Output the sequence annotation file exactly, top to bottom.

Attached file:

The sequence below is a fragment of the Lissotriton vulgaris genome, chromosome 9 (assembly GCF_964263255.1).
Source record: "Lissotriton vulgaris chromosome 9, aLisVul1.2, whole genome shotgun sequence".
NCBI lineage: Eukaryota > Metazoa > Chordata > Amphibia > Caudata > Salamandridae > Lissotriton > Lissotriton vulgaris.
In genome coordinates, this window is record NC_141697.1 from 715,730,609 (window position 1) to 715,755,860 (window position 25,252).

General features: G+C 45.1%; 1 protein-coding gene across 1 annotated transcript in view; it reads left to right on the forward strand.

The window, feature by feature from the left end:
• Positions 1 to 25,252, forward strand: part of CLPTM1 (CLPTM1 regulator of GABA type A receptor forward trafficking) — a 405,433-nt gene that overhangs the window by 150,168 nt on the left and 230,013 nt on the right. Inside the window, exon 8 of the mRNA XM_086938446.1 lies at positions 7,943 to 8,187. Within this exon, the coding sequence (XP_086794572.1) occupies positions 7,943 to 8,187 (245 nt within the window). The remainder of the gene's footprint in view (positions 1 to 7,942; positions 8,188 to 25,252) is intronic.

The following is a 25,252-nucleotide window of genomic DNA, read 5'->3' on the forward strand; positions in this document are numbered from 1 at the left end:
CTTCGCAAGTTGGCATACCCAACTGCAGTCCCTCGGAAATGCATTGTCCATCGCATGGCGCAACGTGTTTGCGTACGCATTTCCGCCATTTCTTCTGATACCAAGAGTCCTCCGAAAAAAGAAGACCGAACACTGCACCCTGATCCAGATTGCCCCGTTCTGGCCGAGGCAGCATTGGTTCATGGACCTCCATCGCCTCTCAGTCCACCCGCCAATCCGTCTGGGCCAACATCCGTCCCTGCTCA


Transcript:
The sequence below is a fragment of the Lissotriton vulgaris genome, chromosome 9 (assembly GCF_964263255.1).
Source record: "Lissotriton vulgaris chromosome 9, aLisVul1.2, whole genome shotgun sequence".
NCBI lineage: Eukaryota > Metazoa > Chordata > Amphibia > Caudata > Salamandridae > Lissotriton > Lissotriton vulgaris.
In genome coordinates, this window is record NC_141697.1 from 715,730,609 (window position 1) to 715,755,860 (window position 25,252).

General features: G+C 45.1%; 1 protein-coding gene across 1 annotated transcript in view; it reads left to right on the forward strand.

The window, feature by feature from the left end:
• Positions 1 to 25,252, forward strand: part of CLPTM1 (CLPTM1 regulator of GABA type A receptor forward trafficking) — a 405,433-nt gene that overhangs the window by 150,168 nt on the left and 230,013 nt on the right. Inside the window, exon 8 of the mRNA XM_086938446.1 lies at positions 7,943 to 8,187. Within this exon, the coding sequence (XP_086794572.1) occupies positions 7,943 to 8,187 (245 nt within the window). The remainder of the gene's footprint in view (positions 1 to 7,942; positions 8,188 to 25,252) is intronic.

The following is a 25,252-nucleotide window of genomic DNA, read 5'->3' on the forward strand; positions in this document are numbered from 1 at the left end:
CTTCGCAAGTTGGCATACCCAACTGCAGTCCCTCGGAAATGCATTGTCCATCGCATGGCGCAACGTGTTTGCGTACGCATTTCCGCCATTTCTTCTGATACCAAGAGTCCTCCGAAAAAAGAAGACCGAACACTGCACCCTGATCCAGATTGCCCCGTTCTGGCCGAGGCAGCATTGGTTCATGGACCTCCATCGCCTCTCAGTCCACCCGCCAATCCGTCTGGGCCAACATCCGTCCCTGCTCA